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The New 421-a Tax Abatement Has No Preferences For Local Residents

A rendering of Hallets Point, one of the more high-profile developments to make use of the 421a tax abatement.

When the replacement for the 421-a affordable housing tax abatement was signed into law, it revitalized many projects that were left in limbo when the original program expired. But the new version, dubbed Affordable New York, came back different.

Under the previous 421-a, a "community preference rule" stipulated that half of the affordable apartments in a development subsidized by the program had to be marketed to nearby residents first. Other requirements called for set-asides for veterans, government employees, people with disabilities and families in nearby homeless shelters. But Affordable New York has no such requirements, Crain's New York reports.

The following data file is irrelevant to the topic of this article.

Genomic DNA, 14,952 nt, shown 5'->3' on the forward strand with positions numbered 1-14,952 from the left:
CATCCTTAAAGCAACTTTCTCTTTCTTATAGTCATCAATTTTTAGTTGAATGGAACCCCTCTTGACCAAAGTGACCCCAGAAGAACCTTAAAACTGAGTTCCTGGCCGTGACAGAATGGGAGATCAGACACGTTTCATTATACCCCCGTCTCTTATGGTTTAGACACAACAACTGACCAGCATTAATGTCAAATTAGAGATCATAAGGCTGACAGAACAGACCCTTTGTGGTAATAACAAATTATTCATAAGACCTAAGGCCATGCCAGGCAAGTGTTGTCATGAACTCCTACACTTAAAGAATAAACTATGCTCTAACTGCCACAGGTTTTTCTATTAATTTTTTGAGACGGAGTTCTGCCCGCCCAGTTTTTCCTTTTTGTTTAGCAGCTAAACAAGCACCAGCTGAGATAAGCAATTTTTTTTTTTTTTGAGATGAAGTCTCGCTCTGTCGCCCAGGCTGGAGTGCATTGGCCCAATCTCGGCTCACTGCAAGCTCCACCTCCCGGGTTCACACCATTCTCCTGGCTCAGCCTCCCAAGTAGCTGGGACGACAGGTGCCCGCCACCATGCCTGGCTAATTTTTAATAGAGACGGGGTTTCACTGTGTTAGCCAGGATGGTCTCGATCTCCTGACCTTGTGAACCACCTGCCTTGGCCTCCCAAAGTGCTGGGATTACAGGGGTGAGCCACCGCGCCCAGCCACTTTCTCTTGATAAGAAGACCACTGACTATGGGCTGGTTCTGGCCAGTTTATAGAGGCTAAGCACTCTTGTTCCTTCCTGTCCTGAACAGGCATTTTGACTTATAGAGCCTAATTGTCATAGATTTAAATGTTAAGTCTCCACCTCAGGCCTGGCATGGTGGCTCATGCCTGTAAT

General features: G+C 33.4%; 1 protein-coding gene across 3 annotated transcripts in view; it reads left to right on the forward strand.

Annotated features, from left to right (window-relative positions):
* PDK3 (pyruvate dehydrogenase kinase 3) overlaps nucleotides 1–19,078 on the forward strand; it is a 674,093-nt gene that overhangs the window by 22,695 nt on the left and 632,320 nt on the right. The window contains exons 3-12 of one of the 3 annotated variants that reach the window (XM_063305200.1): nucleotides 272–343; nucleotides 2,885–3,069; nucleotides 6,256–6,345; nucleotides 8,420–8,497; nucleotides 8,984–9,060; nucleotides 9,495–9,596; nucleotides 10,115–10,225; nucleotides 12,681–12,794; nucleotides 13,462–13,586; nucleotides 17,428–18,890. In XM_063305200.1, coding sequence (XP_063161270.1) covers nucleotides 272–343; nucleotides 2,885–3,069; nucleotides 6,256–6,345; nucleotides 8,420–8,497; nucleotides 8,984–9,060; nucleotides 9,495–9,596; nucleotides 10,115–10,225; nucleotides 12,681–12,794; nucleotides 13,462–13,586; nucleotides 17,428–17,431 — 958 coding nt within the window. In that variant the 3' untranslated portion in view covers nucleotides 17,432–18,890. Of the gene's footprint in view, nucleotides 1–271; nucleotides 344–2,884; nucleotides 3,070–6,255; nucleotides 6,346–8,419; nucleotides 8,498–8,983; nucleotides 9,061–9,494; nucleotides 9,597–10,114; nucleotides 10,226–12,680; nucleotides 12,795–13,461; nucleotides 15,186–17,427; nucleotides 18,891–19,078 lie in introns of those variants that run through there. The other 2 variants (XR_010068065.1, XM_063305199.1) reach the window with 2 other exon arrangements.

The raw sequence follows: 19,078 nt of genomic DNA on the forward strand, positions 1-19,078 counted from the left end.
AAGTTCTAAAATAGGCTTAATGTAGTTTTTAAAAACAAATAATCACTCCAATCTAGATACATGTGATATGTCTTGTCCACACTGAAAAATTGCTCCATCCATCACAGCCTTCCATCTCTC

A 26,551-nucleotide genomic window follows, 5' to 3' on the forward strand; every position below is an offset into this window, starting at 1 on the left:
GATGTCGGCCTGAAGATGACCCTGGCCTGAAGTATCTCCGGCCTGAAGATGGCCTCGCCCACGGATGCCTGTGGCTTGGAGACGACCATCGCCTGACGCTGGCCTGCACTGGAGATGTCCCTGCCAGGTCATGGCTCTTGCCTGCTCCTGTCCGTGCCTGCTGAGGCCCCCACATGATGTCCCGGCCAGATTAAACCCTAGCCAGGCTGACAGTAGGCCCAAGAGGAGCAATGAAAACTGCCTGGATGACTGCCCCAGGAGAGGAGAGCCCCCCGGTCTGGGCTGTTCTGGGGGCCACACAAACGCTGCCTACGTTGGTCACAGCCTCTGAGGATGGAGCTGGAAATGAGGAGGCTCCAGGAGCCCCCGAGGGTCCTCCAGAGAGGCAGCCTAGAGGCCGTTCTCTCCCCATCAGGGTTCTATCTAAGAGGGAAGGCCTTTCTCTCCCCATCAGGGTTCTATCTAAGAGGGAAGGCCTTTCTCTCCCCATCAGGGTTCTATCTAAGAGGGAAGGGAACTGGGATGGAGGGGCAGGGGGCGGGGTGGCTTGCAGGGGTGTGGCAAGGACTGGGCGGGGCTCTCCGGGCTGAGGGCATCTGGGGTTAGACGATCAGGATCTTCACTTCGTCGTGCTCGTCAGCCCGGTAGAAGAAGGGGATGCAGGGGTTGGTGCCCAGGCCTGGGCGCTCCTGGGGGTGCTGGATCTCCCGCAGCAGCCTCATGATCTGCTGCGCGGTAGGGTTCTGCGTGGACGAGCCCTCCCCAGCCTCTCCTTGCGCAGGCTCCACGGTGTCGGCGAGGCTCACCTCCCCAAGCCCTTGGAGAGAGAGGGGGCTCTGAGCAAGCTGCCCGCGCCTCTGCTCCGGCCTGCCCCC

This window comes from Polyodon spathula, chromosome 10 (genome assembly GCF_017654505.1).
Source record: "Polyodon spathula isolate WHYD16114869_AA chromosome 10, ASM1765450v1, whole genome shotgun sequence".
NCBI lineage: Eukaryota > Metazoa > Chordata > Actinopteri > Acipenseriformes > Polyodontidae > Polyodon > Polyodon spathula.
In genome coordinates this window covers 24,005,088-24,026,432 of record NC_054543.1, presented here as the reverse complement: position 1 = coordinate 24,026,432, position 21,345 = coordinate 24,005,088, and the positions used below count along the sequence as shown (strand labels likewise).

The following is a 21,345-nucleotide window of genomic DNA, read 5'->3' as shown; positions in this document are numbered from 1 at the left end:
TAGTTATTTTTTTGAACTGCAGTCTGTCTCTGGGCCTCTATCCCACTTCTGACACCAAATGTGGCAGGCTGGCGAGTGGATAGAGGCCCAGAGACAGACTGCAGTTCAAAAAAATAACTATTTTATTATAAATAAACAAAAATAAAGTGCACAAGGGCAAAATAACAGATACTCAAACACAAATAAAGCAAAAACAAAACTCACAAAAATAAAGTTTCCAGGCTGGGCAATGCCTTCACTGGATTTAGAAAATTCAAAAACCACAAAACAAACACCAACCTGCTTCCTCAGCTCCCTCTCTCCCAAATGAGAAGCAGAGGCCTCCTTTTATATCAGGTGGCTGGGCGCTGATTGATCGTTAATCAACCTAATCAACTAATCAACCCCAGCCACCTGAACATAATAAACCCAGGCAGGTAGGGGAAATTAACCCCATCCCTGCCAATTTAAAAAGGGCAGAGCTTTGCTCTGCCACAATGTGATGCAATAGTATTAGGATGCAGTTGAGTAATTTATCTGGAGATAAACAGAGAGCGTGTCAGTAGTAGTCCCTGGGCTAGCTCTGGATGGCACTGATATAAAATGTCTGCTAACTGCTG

Affordable New York is a state law, and Mayor Bill de Blasio had been complimentary of 421-a's community preference rule, but a statement from Gov. Andrew Cuomo claimed that the removal of the provisions did not come from his office. New York City can add its own local requirements to Affordable New York, but Crain's cast doubt on such a possibility.

A previous attempt at a 421-a replacement from the mayor's office in 2015 also excised the community requirement, and some believe that such a provision would cause extra scrutiny from the U.S. Department of Housing and Urban Development.

The local requirement, some argue, could also be counterproductive for developments in gentrified or gentrifying neighborhoods, where the most immediate neighbors could be in less dire need of below-market-rate housing.